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it's to a level that's truly, truly absurd. whereas we would want the teacher to write home and say, look, this is what we were doing to get your scholar to the highest potential. and i've been doing it for five years successfully. and this is what you need to do is bring your child to school on time. pick the child up from school on time. get the homework done and make sure that they are motivated at school. and that's what we would like to do and we have to do the other thing in instead. >> i wanted to respond to what could private schools do. this is is essence of oceaneducation of choice. at the end of the day, at the end of the day, if you run an elementary school and the learning in the eyes of those
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black and brown boys in fourth and fifth grade, you're running a good school. unfortunately, we've got, you know, nearly 2,000 dropout factories. and those are schools where 90% of the kids are going to drop out of school. and the light of the learning is out of the eyes of those kids in 4th and 5th grade. and if parents want to go there because they know that nurturing and learning is taking place, and you're demonstrating you can teach these babies in a way that will meet them where they are and accommodate their needs and not force the circle in a square, you're doing great work. going back to this bureaucracy thing, you know, i remember several years ago when i was in office here in d.c. and, you're right, eva and i used to talk a lot. eva runs our own success was chair of new york city council education committee at the same time i was in d.c. and we were both getting beat up and everything around the house and everything and used to talk too
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each other all the time. but, you know, at the end of the day, d.c. had 146 schools, d.c. public schools. they had nearly 2,000 people in central office. the archdiocese of d.c. had 110 schools and they have about ten people in central office. and their outputs were better. at the end of the day, we know that you don't need a large central office to run good schools. and i think that parents know that. so why not find ways to continue to give parents those opportunities as opposed to telling parents you have to do it this way because the system works this way. the focus on the way the system is used to operating, that's, an anachronism. that's old.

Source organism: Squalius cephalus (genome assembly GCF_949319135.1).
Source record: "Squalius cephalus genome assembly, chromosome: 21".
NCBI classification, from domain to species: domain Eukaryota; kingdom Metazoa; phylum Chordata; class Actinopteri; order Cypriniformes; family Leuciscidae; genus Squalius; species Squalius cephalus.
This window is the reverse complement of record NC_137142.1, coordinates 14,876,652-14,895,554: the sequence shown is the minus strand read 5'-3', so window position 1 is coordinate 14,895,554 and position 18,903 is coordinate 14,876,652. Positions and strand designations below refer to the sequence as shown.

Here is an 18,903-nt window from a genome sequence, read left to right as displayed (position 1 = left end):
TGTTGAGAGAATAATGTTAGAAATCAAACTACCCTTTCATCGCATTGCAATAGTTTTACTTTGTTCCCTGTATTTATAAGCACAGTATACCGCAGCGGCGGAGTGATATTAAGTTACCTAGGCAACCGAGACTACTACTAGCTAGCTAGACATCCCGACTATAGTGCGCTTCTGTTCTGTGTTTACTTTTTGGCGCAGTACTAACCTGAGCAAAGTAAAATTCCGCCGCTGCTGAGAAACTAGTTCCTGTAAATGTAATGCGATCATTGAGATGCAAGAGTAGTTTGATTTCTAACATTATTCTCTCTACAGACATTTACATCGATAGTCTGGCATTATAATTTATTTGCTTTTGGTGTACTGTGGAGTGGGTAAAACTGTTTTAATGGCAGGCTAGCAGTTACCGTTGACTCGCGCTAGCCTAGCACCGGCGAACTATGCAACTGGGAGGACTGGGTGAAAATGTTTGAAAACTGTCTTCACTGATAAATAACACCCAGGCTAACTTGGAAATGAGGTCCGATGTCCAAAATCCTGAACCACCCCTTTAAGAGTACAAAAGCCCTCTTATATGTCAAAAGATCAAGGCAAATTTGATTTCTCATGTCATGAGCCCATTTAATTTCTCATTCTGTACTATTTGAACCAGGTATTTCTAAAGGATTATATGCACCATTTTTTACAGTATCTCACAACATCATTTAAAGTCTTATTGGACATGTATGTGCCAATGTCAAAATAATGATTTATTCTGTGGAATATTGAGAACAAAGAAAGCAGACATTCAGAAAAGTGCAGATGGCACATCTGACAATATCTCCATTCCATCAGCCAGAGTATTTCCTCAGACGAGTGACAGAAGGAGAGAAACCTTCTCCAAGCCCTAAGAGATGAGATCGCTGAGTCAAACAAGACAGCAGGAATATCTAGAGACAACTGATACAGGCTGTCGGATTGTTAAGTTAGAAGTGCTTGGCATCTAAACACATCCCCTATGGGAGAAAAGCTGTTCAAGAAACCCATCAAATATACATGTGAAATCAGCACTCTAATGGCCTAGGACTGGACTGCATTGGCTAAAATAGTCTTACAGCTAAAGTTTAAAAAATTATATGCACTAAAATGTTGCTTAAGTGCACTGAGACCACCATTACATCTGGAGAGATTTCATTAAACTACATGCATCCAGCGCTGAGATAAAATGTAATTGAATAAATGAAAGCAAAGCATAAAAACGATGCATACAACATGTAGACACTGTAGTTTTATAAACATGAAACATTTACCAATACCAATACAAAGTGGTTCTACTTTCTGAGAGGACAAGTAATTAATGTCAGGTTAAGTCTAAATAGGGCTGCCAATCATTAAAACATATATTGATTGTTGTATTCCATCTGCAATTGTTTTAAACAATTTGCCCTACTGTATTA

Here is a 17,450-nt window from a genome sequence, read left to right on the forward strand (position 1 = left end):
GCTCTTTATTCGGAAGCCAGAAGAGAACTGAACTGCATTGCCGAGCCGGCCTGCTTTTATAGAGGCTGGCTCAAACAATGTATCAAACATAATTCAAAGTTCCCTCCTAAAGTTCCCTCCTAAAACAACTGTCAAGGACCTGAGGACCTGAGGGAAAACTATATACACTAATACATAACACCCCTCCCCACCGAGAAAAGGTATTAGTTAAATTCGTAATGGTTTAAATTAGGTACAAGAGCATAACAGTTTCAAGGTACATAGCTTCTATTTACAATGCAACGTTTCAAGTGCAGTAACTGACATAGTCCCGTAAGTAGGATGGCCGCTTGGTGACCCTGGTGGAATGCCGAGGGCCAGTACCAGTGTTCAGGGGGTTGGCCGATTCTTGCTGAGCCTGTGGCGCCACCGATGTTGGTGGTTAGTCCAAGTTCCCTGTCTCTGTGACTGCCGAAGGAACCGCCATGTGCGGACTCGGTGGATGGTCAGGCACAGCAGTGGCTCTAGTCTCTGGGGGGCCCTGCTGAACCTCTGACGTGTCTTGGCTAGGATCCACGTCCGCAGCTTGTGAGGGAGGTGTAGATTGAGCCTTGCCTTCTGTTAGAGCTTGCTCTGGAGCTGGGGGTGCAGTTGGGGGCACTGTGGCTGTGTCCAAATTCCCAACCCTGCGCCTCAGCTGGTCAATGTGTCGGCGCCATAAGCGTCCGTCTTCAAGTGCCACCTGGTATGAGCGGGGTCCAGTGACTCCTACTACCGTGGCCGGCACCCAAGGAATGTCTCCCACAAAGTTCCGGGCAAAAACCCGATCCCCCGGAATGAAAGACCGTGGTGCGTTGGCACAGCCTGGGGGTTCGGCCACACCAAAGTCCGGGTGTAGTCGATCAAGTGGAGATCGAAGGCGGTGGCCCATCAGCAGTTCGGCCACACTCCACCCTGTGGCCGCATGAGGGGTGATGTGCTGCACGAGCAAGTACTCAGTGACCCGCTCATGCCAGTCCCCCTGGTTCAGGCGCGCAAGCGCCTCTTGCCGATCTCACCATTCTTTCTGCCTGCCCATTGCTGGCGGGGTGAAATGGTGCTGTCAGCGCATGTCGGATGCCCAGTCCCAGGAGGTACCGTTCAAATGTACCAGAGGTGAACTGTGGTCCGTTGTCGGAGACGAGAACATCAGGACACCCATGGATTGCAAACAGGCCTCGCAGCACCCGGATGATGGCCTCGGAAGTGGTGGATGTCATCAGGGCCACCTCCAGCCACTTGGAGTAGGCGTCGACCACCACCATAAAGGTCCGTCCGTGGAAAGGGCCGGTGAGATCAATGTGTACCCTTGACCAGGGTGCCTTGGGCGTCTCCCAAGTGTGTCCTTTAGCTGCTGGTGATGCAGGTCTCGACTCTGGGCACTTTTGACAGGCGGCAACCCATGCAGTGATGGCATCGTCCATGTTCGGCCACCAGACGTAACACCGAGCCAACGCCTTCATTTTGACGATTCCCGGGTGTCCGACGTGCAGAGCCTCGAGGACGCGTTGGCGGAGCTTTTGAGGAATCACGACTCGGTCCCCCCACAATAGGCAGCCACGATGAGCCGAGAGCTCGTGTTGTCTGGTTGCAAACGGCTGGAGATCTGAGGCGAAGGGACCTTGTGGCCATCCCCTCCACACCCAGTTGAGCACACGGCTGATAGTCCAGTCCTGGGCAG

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that's gone. i mean, right now with this new way of living, if you are a 5-year-old today, chances are, you will work in a job that doesn't exist today. so we've got this whole approach to school and learning to try to develop kids for careers that ain't going to exist. and now we've got systems in place to run school districts that are going to be outdated over the next 10 to 15 years. i think part of what we need to do is step back and say, you know, what, we've got all these different kids, no one, talking about choice. no one responds to the same learning modalities. so why don't we figure out, just like that menu in the restaurant or the buffet line -- because i
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always tell people fit's chicken fried steak i just ain't eating. i don't like chicken fried steak. but you have all these menu options for parents. and they tell you, no, you can only have it this way and this is the only way you're going to get it and the only way you're going to take algebra in ninth grade even if you're not ready for it or if you should have taken it a couple of years before that because your grandmomma took it in ninth grade. that's the way we do it. we don't change it. if you try to change it, there's something wrong with you. no, i think that private schools can continue to do what they do and feature that because parents are demanding something other than what they've been getting for far too many schools. so so. >> so ann if you want to build on that, that's fine. but also, i'm curious, you know, you have done a lot of the work on the ground. curious, given the challenges and questions, how do you bring people together? how do you build that coalition where folks who maybe have different concerns can find enough common ground to go ahead